Here it is in its entirety from the Guardian which so far was a cheerleader:

Obama wins make-believe Democratic party vote designed to be won by Obama

Of course, you do know Guardian, this is racist, right? I mean, “make believe” is almost as bad a slur as “fairy-tale”. And don’t even try to pretend it was about the vote. Clinton  also tried to say his was about war opposition

and nobody believed him either! Still, the longest sentence in history that follows is also the funniest so here goes:

..Aaaand we’re back, just in time to note that, pursuant to Section C8 of the Democratic Party Rules and Procedures, Barack Obama just won the convention’s very carefully choreographed roll-call vote, during which the representatives of many state delegations boasted that their state was better than all the others, until finally Hillary Clinton stepped forward to end the voting and award the nomination to Obama by acclamation, and Nancy Pelosi, who was overseeing the ceremonies, asked those who agreed to say “yay,” and those who disagreed to say “nay,” but cleverly left no time at all for anyone to actually say “nay” before declaring that the motion had been passed, making Obama the official Democratic party nominee, and then everyone burst into tears and they played Love Train on the PA system and everyone was very happy, the end.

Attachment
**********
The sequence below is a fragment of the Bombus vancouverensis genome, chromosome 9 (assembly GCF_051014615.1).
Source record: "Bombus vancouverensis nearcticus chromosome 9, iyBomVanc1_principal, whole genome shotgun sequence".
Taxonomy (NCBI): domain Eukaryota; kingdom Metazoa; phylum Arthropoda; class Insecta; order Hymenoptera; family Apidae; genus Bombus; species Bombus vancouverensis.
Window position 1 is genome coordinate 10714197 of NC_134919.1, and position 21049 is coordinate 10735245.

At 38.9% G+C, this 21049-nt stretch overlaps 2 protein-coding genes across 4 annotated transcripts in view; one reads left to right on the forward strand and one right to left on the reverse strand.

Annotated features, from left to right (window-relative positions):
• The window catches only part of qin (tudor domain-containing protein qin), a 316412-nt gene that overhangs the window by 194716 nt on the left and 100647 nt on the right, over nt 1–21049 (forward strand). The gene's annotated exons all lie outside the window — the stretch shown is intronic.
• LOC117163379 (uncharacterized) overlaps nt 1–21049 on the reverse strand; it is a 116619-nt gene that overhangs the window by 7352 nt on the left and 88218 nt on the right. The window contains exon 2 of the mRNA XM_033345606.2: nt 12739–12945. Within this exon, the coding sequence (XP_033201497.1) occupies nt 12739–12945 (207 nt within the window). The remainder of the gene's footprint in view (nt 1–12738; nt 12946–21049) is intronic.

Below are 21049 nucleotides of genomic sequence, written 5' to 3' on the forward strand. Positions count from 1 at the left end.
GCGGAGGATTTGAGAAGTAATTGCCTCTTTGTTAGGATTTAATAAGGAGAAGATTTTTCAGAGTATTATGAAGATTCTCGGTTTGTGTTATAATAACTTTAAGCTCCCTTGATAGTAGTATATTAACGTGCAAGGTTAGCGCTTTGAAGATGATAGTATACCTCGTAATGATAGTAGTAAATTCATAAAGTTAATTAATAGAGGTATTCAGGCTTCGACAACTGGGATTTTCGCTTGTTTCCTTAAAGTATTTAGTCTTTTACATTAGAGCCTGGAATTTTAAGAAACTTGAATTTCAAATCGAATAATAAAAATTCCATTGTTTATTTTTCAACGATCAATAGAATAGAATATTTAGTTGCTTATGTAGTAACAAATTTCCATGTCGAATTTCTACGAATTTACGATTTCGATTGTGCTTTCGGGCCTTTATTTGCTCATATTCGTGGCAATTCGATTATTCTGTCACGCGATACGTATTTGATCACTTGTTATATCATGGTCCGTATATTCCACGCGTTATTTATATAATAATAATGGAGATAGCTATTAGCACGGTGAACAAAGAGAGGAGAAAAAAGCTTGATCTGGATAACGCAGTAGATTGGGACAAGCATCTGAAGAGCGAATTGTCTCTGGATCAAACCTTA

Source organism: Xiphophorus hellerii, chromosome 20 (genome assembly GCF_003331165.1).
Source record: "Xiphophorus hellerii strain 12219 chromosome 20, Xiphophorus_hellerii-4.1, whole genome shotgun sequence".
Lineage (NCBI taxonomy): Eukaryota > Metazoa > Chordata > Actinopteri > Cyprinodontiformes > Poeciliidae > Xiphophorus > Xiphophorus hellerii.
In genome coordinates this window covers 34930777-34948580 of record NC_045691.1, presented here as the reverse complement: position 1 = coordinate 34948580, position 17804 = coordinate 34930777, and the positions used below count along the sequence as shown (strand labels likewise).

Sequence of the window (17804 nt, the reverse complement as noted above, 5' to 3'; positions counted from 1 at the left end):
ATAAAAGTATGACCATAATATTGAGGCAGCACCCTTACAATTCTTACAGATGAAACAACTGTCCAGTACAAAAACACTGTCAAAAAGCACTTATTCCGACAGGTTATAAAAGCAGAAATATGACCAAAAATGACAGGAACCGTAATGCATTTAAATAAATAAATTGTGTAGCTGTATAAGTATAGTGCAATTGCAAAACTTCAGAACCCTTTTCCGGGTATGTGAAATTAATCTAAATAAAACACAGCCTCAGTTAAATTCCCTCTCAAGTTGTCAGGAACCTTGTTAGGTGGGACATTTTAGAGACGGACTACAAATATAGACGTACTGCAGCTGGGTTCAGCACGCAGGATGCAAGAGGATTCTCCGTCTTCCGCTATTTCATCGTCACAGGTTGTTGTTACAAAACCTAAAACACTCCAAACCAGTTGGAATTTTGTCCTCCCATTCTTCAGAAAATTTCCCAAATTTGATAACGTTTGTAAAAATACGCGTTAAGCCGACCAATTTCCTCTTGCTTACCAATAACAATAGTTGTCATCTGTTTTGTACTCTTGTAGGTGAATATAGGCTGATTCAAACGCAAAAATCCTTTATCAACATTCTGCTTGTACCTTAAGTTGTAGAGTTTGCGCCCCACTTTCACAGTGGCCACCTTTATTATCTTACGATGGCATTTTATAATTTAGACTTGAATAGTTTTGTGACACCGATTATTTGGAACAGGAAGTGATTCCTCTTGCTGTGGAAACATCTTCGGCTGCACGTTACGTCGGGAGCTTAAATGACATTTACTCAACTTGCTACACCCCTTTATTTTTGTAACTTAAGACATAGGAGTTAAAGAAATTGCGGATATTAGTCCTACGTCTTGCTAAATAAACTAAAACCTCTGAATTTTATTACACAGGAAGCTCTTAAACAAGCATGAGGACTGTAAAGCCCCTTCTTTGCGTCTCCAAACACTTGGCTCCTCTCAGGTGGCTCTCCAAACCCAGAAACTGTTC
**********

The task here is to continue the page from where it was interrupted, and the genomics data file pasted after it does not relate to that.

That was funny. Does it mean the Guardian put down the kool-aid?

Anyway, adding my guy’s contribution to the poetry contest

There once was a convention in Denver
It was really a thing to remember
The vote was a sham
They all went to 0bam
Let’s see how he does in November

On this side of the pond only someone like Buchanan dared write about the obvious:

DENVER — After the phony roll call vote was taken here to formally nominate Barack Obama — a roll call that did not remotely reflect the true delegate strength of Hillary — the media exploded in an orgy of celebration about the historic character of the moment to which they had just been privileged to be witness.

and he even noted the treatment of the Clintons after the accusations of racism:

Here at the convention, the media watched Hillary and Bill’s speeches with a commissar’s care — to ensure they not only embraced Barack but “validated” his credentials to be president. Should they not go all out for Obama, we are told, the Clintons are dead in the party.

and then on the good ve evil framing of this election:

With this immense moral and emotional investment in a Barack victory — by 94 to 1 in one poll black America is behind him — what happens if the nation decides he is too radical, too inexperienced, too callow, too risky to be president?

What happens if the American people reject their marching orders and say no to Barack and black America? What happens if all the hopes and dreams, hype and hoopla, end in disillusionment?

No candidate has ever been nominated by a major party with fewer credentials or a weaker claim to the presidency, or more doubts as to his core beliefs. If Obama wins, the country could be in real trouble. And if he loses, the country could be in real trouble.

What the media celebrate today, they may rue tomorrow.